Only a few days ago I wrote a post on this forum describing my working method for history in terms very similar to yours.

  • @MartinBB, I have read with gratitude some of your very reassuring descriptions, posted elsewhere on the forum, of how you keep your notes archive. That has really encouraged me to have a go and use those parts of the ZK method that suit me and not worry about the rest. Very many thanks!

  • @pgrhowarth Glad it was some sort of help. Best of luck with the journey!

  • @MartinBB I have read with great interest @pgrhowarths musings about the Zettelkasten method for historical research. Being a historian who is just getting started with Zettelkasten (using Obsidian by the way), I think your post about your working method for history could help me a lot. But I can't find it anywhere in the forum – could you in some way make it available for me? Thanks a lot!

  • @tevka said:
    @MartinBB I have read with great interest @pgrhowarths musings about the Zettelkasten method for historical research. Being a historian who is just getting started with Zettelkasten (using Obsidian by the way), I think your post about your working method for history could help me a lot. But I can't find it anywhere in the forum – could you in some way make it available for me? Thanks a lot!

    I find I have made around 260 posts on this forum, so I'm not sure which one I was referring to. And I'm not sure it would be all that helpful, as I don't usually discuss method in any detail. Perhaps it is this post, and the one above it on the same thread: https://forum.zettelkasten.de/discussion/comment/12160/#Comment_12160. But I always think it is best to learn by doing. What works for one person will not work for another, and we all have to adapt methods to our own needs.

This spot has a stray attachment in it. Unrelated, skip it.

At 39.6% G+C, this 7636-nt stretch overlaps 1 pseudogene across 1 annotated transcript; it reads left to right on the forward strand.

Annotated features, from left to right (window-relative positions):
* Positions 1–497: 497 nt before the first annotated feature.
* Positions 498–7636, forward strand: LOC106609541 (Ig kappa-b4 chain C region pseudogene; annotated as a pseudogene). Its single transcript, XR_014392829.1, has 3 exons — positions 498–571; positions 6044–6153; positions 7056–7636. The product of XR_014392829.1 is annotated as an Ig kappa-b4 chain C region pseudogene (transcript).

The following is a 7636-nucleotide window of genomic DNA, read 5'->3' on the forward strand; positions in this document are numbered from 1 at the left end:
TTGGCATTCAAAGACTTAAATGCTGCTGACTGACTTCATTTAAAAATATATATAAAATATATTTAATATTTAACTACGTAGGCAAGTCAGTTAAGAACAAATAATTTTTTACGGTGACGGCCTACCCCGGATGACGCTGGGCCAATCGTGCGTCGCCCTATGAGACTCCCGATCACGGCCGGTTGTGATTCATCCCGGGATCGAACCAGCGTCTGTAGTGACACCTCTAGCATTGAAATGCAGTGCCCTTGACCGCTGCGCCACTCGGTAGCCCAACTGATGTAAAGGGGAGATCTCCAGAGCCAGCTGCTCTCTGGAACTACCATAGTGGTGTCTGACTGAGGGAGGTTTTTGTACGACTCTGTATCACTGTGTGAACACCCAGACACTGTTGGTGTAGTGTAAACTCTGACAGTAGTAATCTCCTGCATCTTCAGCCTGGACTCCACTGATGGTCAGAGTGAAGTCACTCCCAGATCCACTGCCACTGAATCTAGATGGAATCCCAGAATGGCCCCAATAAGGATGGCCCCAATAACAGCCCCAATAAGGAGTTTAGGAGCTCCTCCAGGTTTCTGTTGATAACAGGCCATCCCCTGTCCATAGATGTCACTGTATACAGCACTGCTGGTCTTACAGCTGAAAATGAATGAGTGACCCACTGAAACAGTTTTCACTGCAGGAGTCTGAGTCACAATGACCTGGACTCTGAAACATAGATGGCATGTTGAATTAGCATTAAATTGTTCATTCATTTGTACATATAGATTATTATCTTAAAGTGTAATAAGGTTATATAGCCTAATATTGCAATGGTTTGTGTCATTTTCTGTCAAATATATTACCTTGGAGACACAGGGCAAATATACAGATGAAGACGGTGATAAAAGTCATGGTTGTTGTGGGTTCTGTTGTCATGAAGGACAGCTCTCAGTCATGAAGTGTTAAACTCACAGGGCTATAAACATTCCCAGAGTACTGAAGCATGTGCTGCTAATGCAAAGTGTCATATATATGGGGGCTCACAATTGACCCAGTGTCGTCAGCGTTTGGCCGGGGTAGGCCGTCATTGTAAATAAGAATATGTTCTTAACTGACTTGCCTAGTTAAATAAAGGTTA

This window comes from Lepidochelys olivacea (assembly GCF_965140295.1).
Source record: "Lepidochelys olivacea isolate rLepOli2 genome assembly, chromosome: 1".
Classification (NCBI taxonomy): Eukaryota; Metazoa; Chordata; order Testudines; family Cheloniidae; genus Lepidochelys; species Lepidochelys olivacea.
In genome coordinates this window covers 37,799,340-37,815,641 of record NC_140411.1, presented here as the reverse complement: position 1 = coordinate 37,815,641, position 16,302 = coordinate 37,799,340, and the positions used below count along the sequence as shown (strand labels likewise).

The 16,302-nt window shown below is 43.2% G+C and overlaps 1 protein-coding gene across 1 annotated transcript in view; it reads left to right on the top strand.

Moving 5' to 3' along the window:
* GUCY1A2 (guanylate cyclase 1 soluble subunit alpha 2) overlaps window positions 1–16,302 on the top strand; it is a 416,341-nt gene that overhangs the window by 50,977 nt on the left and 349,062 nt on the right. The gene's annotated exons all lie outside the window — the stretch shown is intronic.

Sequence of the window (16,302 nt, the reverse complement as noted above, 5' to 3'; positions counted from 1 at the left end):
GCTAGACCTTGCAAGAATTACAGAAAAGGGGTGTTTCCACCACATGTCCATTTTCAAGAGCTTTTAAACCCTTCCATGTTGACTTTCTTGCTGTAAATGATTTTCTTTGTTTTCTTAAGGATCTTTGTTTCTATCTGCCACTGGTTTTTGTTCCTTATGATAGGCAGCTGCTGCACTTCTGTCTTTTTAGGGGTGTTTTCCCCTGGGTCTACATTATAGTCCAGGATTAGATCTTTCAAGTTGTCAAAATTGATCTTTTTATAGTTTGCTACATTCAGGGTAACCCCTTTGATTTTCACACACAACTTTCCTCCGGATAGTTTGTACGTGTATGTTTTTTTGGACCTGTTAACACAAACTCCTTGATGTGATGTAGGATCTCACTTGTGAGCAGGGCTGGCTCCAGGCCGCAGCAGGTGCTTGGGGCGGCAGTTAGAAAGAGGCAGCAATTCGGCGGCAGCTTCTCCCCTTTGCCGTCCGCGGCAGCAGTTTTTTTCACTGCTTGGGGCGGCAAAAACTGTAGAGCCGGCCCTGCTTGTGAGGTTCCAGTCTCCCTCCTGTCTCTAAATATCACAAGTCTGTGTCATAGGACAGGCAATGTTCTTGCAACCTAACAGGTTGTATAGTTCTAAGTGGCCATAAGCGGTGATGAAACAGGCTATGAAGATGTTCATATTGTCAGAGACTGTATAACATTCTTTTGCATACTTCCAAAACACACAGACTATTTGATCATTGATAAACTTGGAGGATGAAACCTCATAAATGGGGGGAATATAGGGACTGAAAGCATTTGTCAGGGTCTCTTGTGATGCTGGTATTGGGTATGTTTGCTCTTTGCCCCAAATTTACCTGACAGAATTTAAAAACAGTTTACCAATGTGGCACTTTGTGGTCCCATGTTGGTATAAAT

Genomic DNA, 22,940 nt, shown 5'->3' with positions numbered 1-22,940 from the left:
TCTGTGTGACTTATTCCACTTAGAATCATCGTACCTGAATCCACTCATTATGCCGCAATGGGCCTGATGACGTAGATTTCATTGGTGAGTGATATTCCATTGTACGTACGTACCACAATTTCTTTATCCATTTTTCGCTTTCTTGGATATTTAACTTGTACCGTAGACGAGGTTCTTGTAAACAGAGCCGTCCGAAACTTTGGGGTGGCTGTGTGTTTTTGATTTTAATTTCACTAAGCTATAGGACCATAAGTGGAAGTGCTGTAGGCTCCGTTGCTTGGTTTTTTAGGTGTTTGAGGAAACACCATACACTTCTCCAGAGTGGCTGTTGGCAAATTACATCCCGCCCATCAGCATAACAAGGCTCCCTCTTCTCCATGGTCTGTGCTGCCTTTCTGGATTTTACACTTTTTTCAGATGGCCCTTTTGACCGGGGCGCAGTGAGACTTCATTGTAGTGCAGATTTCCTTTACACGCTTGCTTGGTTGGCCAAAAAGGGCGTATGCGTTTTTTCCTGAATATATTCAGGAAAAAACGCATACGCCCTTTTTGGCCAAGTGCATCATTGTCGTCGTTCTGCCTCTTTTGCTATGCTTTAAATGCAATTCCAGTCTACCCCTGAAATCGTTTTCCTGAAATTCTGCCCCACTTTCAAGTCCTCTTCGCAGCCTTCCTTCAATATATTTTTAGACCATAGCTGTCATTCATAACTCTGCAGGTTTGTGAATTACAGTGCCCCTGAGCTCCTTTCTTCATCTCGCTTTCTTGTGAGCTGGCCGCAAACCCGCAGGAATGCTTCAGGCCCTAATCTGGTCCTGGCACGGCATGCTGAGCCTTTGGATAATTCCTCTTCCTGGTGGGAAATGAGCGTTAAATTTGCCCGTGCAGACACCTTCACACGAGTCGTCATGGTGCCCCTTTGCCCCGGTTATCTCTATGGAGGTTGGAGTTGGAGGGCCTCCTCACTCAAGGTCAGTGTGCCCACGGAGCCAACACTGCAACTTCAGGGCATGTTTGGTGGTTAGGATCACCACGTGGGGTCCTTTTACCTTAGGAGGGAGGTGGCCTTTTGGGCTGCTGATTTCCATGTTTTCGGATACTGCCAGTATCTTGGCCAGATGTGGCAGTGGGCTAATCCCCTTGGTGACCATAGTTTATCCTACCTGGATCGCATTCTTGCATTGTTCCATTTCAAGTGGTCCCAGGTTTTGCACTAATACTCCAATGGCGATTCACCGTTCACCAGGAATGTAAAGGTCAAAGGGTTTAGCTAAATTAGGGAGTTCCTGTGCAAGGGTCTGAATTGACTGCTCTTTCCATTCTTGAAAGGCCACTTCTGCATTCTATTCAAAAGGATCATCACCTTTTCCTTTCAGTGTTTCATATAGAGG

• edited February 18

    Luhmann is on record saying one should not get bogged down with excerpts; however in reality he took down many excerpts. Especially in his first Zettelkasten. The Zettelkasten is valuable for organizing your thoughts around ideas (instead of organized around book title) and then evolving them in the short-term (which for me is most effectively done by writing by hand), and then in the long term by adding new cards behind the forming idea(s).

    The other note types (besides excerpts) are “reformulations” (as Luhmann referred to them) which are summaries in your own words. And “reflections” which add your own interpretations and reasonings. Assuming you wish to add your own “reflections” to your work, then a Zettelkasten will be helpful for you.

    Scott P. Scheper
    Website | Twitter | Reddit | YouTube

  • @scottscheper said:
    Luhmann is on record saying one should not get bogged down with excerpts (...)